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Warren County Local History by Dallas Bogan

A Visit To Klingling's Prescription Book

Dallas Bogan on 17 August 2004
original article by Dallas Bogan
Return to Index to see a list of other articles by Dallas Bogan

Mention was made in a previous article concerning John R. Klingling (Oct. 10, 1993) who was the brother of Mary Ann Klingling, the founder of the Children's Home in Lebanon.
An article in The Western Star written by Lee L. Dodds, features an old prescription book written by Mr. Klingling. This writer found it very interesting. I shall now draw from this column.
Mrs. W.C. Bowyer who was asked to furnish antique articles regarding the drug trade for decoration of the window in the Wight & Decker drug store furnished the prescription book.
The building occupied by Wight & Decker was possibly one of the first brick buildings built in Lebanon, dated about 1807.
The original owner, William Lowry, was not listed as a businessman in 1805, but was so listed in 1810.
The next owner was listed as Joseph Nipton, who sold out to Johrun Richard Klingling. The property was later sold by Mary Ann Klingling (in 1870) to John McCowen, who later sold it to his clerk Henry Reid (in 1881) who became his partner. Reid's sons continued the store in operation until 1937.
Mr. Reid furnished Mr. Dodds with two old invoices regarding the prices about 1870. One is for a barrel of whiskey, billed at 90 cents per gallon. The other is for one sixth dozen cotton stockings at $42 per dozen, or $3.50 per pair. Mr. Klingling's prescription book contains notes regarding his many occupations as a pharmacist such as: a druggist, doctor, horse and animal doctor, and source of general information.
Some of his prescriptions would seem rather entertaining today, but in the days of old they were rather serious cures.
Cholera was one of seriousness in the early days of the pioneers. Dr. Klingling lists several different combinations for its cure. Sometimes the medicine prescribed should be determined whether for man or beast. Some of the treatments are in Latin, German, but mostly in English; sometimes all three languages are combined.
Dr. Klingling was undoubtedly some type of a humorist. One prescription was, "Cure for your piles, Carry three buckeyes in your pocket." Another prescription of sort read: "Interesting to people who burn bituminous coal, to detect the presence of dirt. Take a mixture of oxigen and hydrogen, (equal parts) and dissolve them in a preparation of the carbonate of soda and sulphuric and immerse the substance, (hands for instance) suspected to contain the dirt and of applying friction a black precipitate goes down. In other words wash the hands in soap and water."
The chemical composition of water (H2O) was somewhat put aside in the early days due to the ruggedness of the male individuals. For instance, the shaving chore called for the following: "Caustic Potash - to shave with for putting off the beard." Also - "An item for grey beards: Lac Sulphur, Sugar of Lead and Rose Water. Mix them, shake the vial on using the mixture and bath the hair twice a day for a week or longer if necessary." The actual ingredients were in the prescription book, but Mr. Dodds decided against using them in his article.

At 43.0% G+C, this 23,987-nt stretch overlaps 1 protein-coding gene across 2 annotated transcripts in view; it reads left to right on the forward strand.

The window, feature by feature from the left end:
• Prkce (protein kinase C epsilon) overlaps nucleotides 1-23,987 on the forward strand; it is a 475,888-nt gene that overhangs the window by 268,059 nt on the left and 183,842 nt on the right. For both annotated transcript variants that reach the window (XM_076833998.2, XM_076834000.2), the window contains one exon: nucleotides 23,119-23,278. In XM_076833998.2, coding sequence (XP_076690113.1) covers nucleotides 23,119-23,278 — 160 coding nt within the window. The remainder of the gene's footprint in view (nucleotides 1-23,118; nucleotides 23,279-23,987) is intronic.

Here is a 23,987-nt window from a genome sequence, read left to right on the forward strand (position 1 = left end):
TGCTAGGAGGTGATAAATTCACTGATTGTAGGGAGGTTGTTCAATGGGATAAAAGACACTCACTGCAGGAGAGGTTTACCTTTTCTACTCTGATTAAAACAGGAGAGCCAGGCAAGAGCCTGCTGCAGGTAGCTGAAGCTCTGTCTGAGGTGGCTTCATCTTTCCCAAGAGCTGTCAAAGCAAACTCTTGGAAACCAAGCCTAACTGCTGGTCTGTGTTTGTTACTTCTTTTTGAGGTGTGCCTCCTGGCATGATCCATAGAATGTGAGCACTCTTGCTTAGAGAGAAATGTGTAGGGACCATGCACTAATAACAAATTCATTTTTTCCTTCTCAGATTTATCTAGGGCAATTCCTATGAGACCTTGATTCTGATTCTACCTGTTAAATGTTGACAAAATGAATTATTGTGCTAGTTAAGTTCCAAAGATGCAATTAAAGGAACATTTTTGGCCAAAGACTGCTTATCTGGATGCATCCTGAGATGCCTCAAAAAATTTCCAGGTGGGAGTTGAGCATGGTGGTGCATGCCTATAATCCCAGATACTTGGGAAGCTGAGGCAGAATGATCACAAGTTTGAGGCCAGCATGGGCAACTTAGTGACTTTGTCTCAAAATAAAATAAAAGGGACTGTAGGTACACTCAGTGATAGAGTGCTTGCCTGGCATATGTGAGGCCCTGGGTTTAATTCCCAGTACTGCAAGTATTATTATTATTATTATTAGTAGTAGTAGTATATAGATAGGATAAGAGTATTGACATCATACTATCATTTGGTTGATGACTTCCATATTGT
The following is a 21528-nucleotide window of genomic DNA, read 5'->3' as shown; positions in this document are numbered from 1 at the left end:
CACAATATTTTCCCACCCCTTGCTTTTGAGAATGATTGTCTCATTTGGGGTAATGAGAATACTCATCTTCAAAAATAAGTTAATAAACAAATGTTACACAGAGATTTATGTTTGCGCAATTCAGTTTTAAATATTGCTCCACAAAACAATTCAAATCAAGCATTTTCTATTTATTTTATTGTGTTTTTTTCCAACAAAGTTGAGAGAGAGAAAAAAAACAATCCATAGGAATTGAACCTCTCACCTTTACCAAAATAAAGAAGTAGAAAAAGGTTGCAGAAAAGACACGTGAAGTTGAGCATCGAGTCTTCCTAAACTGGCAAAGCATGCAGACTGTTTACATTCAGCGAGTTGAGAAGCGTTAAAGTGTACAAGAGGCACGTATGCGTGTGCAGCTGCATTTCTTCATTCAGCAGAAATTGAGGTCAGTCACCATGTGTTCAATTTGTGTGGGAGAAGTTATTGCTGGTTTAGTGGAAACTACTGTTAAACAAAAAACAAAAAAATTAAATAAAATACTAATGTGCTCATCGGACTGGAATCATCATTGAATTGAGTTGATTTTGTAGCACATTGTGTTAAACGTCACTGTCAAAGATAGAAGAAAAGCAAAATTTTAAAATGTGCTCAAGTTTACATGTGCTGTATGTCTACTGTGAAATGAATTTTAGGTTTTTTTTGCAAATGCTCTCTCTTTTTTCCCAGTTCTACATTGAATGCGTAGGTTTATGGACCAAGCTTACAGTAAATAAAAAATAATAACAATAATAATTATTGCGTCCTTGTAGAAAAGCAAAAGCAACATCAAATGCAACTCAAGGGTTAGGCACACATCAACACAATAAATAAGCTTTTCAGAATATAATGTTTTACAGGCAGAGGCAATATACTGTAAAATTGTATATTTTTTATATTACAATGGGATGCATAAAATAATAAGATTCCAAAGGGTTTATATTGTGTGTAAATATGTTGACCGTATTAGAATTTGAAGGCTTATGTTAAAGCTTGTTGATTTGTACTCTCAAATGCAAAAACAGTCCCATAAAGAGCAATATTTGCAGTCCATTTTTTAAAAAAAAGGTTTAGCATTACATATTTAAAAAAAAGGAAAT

The "Fever" and "Ague" were common complaints of the early days and the druggist had his favorite remedy. "Camphor, Cayenne Pepper, Hartshorn and Number Six, equal parts mixt together with Spirits of Turpentine and rubbed from the neck to the bones - that you get in sweats, that will cure fever and ague."
Dr. Klingling made a trip in August 1838 to pay bills totaling $955.44 1/2, and notes the following: "Over night in Dayton, $1.50. Stage to Miamisburg, 75 cents. To Middletown, Cin. and Xenia, $2.81 1/2. To Lebanon, $2.00. 2 nights in Cin., $2.25. Beer and cheese, 12 1/2 cents."
Dr. Klingling's store must have done a booming business as suggested by his cash drawers on various dates in 1839, ranging from $185.00 to $335.00.
An inventory of his stock showed a most complete list of drugs and herbs on hand.
Synthetic products were unknown in this era. One of his "artificial" remedies was: "to make new whiskey old in a short time. Put about four pounds of the ross (?) bark of sassafrass in 1 barrel and shake it every two or three days - in about 1 or 2 months the whiskey is old."
The contents of the book were apparently full of old remedies and prescriptions for the cure of every ache and pain known at that time. The relationship between the old and the new remedies would be only for a capable physician to determine. Mr. Dodds did not expose any of the drug mixtures because of danger of public usage.

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This page created 17 August 2004 and last updated 28 September, 2008
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